5. Alison McCaig 7 August 2015 at 4:37 pm Reply

    My Level 5 results are better in both SPaG and Maths than they are in Reading, so I’m not sure.

    On reliability of KS2 tests and secondary school transition. Now, if a secondary child gets a grade B in their maths this summer – would they necessarily be able to get even a grade C if they took a similar test in September?

    I have Y5 and Y6 children in my class. I have Y5 children who got ‘Solid Level 5s’ in Maths (we did the old optional SATs and they got 5b) but I am nearly sure they wouldn’t even be Level 5c if they did a similar test in September.

  6. Mr Brown 7 August 2015 at 4:38 pm Reply

    Has anyone ever undertaken research into the huge disparity between the level 6 achievement in maths and reading at the end of KS2? I have never understood why there is parity in all other test scores, apart from these. If my school scores were so different I would have county breathing down my neck wanting to know what I was doing about it.

    • Alison McCaig 7 August 2015 at 4:46 pm Reply

      We had a monitoring visit both this year and last year following our high Level 6 results in Maths in 2013.

      In 2014, a day long visit from 8am on the Thursday of test week from the LA – watched Paper 2 level 3-5, then both Level 6 papers. Then this year exactly the same thing.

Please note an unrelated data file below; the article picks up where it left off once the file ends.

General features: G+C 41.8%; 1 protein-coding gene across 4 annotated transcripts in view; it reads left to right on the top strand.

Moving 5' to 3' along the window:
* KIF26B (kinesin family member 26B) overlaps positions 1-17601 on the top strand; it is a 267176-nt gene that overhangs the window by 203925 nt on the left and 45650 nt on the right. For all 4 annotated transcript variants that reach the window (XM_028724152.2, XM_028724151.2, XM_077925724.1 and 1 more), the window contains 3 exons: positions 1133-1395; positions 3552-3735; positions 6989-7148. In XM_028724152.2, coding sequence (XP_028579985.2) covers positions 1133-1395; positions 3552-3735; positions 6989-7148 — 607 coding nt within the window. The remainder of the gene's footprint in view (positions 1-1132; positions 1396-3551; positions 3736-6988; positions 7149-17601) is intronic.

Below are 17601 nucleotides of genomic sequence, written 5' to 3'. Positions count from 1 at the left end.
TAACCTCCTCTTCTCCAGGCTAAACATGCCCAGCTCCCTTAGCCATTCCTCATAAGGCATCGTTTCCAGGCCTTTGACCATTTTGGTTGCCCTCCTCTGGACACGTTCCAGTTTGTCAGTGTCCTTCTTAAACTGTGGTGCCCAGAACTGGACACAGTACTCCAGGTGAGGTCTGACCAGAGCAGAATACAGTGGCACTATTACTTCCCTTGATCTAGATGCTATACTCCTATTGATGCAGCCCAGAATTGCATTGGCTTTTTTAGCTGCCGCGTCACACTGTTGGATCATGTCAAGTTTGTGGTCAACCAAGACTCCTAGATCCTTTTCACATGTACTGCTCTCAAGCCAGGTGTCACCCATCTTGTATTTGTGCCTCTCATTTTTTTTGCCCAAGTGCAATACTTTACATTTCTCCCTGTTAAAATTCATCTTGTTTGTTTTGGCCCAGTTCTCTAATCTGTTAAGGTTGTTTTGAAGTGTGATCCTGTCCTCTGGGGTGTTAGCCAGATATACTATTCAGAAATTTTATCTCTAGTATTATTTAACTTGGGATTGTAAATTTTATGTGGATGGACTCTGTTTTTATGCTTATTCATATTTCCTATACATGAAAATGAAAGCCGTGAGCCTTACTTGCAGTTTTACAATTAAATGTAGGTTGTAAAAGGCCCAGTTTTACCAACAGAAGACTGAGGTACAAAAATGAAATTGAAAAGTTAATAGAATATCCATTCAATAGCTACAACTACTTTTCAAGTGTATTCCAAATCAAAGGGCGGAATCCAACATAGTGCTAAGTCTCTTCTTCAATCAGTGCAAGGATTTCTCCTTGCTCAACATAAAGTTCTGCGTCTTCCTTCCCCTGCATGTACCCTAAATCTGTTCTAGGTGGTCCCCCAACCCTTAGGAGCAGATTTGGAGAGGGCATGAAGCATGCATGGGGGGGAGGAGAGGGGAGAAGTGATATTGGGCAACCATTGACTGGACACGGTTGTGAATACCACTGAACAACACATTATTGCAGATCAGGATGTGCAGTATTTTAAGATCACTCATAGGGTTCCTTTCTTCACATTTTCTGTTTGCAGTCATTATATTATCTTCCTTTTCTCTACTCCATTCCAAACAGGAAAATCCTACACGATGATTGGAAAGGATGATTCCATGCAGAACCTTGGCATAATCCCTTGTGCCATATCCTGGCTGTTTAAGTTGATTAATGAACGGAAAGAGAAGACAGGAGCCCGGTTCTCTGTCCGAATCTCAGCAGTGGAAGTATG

7. Alison McCaig 7 August 2015 at 4:54 pm Reply

    https://www.shu.ac.uk/_assets/pdf/ceir-investigation-key-stage2-level6-tests.pdf

    This is the link of a research carried out by Hallam University in 2013, just after the re-introduction of Level 6.

  8. John 8 August 2015 at 1:11 am Reply

    Forgive my ignorance (I’m a PGCE student) what does the acronym PEE stand for?

  9. Ali You 8 August 2015 at 7:27 am Reply

    PEE…point, evidence, explanation. It’s the “ideal” essay paragraph . However children struggle to make the correct links and usually end up repeating or elaborating on the point again, rather than explaining what it shows/how it adds to the story. Some schools use PEEL (link to next point/paragraph) and then PEARL (point, evidence, analysis, response, link) It just depends what the teachers (secondary) are looking for…higher skills meaning better levels/results.